Syria 'chemical attack': Russia warns US against military action

Russia has urged the US to avoid taking military action in response to an alleged chemical attack in Syria.
"I would once again beseech you to refrain from the plans that you're currently developing," Moscow's UN envoy Vasily Nebenzia said on Tuesday.
He warned Washington that it will "bear responsibility" for any "illegal military adventure" it carries out.
But Western leaders say they have agreed to work together to target those responsible for the attack in Douma.
French President Emmanuel Macron said any strikes would target Syrian government chemical facilities.
The warning from Moscow came during a divided meeting of the UN Security Council in which a proposal to open a new inquiry into the alleged attack failed to pass.
Russia vetoed the US-drafted resolution and China abstained. A counter-measure proposed by Moscow also failed to garner enough support.
The US proposal called for an independent investigation into claims that Syrian President Bashar al-Assad's regime carried out the suspected chemical attack on the rebel-held town of Douma, in the Eastern Ghouta region.
Syria - which receives military backing from Russia - denies being behind any chemical attack.
A team from the Organisation for the Prohibition of Chemical Weapons (OPCW) is due to deploy to Syria "shortly" to determine whether banned waepons were used in Douma.
But the OPCW will not seek to establish who was responsible for the attack.
The UN session was the latest in a series of showdowns between Russia and the US and saw harsh words exchanged between the countries.
Nebenzia accused the US of "planting this resolution" as a "pretext" to justify military action.
"We could find ourselves on the threshold of some very sad and serious events," he said.
US envoy Nikki Haley responded by calling the vote a "travesty".
"Russia has trashed the credibility of the council," she said.
Will there be a military strike?
US President Donald Trump has promised a "forceful" response, and has spoken of numerous military options.
He cancelled his first official trip to Latin America to focus on Syria. His Defence Secretary, James Mattis, has also cancelled travel plans.
Trump's decision to cancel his Latin America trip suggests the US response may involve a larger military operation than a limited strike, says the BBC's Barbara Plett Usher in Washington.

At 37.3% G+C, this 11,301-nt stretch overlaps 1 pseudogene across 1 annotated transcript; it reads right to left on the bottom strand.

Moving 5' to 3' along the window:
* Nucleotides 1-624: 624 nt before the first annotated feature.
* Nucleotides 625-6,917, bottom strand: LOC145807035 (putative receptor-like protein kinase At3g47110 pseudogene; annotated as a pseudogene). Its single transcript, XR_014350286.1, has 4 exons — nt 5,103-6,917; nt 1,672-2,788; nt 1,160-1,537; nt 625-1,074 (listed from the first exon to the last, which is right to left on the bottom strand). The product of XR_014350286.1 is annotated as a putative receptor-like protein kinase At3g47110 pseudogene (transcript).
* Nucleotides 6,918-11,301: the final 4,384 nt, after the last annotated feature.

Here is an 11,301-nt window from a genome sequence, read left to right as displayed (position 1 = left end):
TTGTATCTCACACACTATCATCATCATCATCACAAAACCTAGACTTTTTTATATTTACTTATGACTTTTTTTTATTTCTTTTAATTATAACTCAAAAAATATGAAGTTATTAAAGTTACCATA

Last April, after a Sarin nerve agent attack killed more than 80 people in a Syrian opposition-held town, Trump ordered the firing of dozens of cruise missiles at a Syrian government air base from US Navy ships in the Mediterranean.
It was the first direct US military action against forces commanded by President Assad.
Since Saturday's incident, Washington has been in discussion with Britain and France, raising the prospect of co-ordinated Western military action.
A US Navy guided-missile destroyer, the USS Donald Cook, is in the Mediterranean.
What happened on Saturday?
Syrian opposition activists, rescue workers and medics allege that bombs filled with toxic chemicals were dropped on Douma, in the Eastern Ghouta region, near the capital Damascus, by Syrian government forces.
The Syrian-American Medical Society said more than 500 people were brought to medical centres with symptoms "indicative of exposure to a chemical agent".
It said this included breathing difficulties, bluish skin, mouth foaming, corneal burns and "the emission of chlorine-like odour".
The estimates of how many people died in the suspected chemical attack range from 42 to more than 60 people, but medical groups say numbers could rise as rescue workers gain access to basements where hundreds of families had sought refuge from bombing.
The French representative at the UN Security Council said poison gas had deliberately been used as it could seep down to the basements.
Following the alleged attack, Syria and Russia reached an evacuation deal with the Jaish al-Islam rebels, who up until now have been holding Douma.